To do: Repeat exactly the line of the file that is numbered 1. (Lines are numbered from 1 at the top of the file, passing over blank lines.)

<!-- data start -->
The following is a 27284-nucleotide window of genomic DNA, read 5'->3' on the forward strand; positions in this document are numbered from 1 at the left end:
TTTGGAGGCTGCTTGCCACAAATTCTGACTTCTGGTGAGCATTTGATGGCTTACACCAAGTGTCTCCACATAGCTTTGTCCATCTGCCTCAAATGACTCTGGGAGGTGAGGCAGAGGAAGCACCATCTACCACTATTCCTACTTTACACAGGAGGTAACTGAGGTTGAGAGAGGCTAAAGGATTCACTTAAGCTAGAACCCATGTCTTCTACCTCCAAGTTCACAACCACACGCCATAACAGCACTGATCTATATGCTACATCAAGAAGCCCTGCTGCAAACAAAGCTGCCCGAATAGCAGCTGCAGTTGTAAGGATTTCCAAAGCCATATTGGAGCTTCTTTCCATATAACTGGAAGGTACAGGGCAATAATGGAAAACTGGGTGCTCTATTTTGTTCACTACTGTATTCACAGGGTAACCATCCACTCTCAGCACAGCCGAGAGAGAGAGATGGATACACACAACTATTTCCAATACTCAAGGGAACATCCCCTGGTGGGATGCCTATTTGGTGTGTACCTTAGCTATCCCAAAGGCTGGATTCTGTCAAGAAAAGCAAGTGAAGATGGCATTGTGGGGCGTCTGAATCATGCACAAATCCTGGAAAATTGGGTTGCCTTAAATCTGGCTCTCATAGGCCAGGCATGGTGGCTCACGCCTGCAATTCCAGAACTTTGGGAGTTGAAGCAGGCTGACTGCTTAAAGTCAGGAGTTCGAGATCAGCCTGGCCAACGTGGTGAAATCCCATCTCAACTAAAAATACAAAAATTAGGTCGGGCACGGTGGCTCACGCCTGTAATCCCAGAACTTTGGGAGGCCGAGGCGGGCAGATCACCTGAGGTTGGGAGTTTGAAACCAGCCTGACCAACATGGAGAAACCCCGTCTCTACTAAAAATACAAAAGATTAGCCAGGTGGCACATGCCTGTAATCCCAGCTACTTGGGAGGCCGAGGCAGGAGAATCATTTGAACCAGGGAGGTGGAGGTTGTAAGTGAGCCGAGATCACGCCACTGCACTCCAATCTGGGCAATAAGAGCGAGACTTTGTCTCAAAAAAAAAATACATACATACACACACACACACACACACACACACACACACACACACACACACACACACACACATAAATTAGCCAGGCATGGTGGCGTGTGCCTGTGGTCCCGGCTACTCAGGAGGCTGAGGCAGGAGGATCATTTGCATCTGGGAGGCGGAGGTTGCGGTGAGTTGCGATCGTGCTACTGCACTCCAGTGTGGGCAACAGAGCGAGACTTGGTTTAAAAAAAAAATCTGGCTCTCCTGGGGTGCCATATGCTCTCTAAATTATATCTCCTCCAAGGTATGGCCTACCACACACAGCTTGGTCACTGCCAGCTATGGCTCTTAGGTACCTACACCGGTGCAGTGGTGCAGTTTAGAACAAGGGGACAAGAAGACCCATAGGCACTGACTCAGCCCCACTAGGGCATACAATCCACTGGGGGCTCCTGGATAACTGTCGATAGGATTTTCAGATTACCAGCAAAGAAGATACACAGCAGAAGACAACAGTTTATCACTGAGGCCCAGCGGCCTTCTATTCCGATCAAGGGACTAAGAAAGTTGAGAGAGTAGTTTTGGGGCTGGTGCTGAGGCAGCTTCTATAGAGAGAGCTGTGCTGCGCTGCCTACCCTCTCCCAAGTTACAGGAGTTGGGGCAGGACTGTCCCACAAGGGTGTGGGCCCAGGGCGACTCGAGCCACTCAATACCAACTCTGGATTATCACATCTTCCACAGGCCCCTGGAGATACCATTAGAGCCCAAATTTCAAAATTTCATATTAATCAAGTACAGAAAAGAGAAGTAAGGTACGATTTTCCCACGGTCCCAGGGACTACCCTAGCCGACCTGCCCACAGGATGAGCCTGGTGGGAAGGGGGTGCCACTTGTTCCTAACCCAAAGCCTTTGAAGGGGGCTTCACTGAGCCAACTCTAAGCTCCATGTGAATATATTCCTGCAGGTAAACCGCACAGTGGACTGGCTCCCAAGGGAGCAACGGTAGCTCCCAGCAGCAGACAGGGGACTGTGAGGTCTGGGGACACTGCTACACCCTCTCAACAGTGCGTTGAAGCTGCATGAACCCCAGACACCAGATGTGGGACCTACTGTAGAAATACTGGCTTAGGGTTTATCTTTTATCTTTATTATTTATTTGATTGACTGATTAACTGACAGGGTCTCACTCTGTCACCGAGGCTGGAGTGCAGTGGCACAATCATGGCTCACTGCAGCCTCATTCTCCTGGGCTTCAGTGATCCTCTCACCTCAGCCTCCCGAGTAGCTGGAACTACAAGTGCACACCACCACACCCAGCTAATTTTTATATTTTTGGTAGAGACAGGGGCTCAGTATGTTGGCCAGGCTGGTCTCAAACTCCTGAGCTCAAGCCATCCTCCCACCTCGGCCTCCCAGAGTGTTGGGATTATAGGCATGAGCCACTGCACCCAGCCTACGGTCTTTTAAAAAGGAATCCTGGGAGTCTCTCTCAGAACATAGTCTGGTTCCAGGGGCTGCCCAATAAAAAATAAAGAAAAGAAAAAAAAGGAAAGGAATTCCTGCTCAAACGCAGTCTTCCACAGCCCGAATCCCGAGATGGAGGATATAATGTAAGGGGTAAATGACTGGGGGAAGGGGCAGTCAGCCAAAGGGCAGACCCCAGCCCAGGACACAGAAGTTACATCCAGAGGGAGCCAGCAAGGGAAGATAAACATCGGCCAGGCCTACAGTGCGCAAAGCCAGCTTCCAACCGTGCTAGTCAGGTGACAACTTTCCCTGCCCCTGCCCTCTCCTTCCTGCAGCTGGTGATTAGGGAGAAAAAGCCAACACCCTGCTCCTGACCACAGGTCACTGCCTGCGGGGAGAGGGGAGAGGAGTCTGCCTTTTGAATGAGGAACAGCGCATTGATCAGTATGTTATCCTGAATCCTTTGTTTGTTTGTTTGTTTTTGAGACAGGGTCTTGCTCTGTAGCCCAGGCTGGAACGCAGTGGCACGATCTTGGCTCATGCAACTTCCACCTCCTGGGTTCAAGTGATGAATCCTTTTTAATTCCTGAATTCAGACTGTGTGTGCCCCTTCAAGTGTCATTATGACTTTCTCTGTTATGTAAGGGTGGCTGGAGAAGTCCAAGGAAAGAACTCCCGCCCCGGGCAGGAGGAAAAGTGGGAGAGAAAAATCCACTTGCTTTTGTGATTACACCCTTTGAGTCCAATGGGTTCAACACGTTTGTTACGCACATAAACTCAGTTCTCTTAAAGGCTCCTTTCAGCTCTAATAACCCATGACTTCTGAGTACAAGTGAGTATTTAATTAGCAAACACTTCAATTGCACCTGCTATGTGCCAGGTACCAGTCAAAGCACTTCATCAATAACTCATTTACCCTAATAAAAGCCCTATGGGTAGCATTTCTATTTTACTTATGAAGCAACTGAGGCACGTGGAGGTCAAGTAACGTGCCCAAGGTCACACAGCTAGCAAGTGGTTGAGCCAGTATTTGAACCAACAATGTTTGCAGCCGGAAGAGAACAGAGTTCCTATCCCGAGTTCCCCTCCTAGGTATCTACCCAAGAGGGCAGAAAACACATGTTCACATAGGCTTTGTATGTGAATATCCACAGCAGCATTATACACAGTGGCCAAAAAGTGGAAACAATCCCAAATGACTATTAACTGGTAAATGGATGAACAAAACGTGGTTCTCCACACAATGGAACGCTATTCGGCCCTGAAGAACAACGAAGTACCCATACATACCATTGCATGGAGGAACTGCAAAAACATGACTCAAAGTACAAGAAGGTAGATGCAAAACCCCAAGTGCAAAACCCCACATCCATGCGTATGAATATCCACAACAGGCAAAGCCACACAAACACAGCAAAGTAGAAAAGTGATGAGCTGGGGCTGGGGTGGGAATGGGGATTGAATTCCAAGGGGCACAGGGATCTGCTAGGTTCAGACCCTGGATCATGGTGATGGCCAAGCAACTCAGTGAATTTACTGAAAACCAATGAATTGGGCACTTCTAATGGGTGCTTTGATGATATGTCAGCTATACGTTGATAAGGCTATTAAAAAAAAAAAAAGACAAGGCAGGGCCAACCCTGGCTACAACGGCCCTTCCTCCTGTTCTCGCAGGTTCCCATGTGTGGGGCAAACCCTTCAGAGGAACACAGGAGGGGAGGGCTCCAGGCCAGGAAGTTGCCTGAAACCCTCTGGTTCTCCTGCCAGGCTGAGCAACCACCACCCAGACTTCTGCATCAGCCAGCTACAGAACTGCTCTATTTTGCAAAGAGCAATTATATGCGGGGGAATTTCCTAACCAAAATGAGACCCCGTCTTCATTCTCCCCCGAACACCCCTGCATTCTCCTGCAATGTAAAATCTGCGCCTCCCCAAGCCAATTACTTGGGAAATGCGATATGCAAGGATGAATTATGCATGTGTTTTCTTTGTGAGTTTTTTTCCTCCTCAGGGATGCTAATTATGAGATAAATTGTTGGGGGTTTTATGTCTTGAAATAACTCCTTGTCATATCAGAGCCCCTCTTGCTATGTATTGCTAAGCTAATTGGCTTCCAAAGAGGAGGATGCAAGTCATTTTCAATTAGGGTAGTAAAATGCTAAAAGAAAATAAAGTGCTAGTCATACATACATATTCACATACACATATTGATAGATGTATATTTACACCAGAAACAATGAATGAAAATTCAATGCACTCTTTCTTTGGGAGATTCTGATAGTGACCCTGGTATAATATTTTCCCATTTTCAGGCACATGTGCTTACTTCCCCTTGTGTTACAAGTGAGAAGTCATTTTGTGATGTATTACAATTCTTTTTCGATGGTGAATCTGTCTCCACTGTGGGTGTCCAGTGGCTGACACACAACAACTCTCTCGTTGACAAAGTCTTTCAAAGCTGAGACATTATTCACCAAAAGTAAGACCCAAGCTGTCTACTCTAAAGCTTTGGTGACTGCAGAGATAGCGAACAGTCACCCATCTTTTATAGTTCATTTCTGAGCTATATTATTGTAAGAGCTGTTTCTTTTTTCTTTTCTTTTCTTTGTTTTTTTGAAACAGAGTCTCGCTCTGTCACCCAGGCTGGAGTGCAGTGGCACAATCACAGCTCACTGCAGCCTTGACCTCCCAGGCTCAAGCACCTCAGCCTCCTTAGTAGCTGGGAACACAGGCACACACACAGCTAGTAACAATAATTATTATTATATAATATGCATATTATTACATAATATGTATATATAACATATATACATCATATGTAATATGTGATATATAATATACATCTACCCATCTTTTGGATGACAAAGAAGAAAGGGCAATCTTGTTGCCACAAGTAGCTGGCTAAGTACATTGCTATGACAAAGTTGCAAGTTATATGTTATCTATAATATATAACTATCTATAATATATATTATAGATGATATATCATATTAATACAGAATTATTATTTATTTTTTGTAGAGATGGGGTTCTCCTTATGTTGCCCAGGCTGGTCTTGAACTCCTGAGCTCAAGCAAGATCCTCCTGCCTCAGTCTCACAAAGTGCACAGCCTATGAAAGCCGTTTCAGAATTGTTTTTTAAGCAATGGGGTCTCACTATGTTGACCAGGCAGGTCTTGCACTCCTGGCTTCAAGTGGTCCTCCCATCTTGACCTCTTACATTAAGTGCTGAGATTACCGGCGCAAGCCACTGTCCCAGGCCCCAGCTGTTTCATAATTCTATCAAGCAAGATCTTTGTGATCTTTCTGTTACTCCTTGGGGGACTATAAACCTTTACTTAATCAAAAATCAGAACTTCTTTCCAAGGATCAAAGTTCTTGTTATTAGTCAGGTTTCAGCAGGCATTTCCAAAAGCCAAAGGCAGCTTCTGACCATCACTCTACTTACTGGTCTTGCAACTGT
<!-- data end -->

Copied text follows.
The following is a 27284-nucleotide window of genomic DNA, read 5'->3' on the forward strand; positions in this document are numbered from 1 at the left end: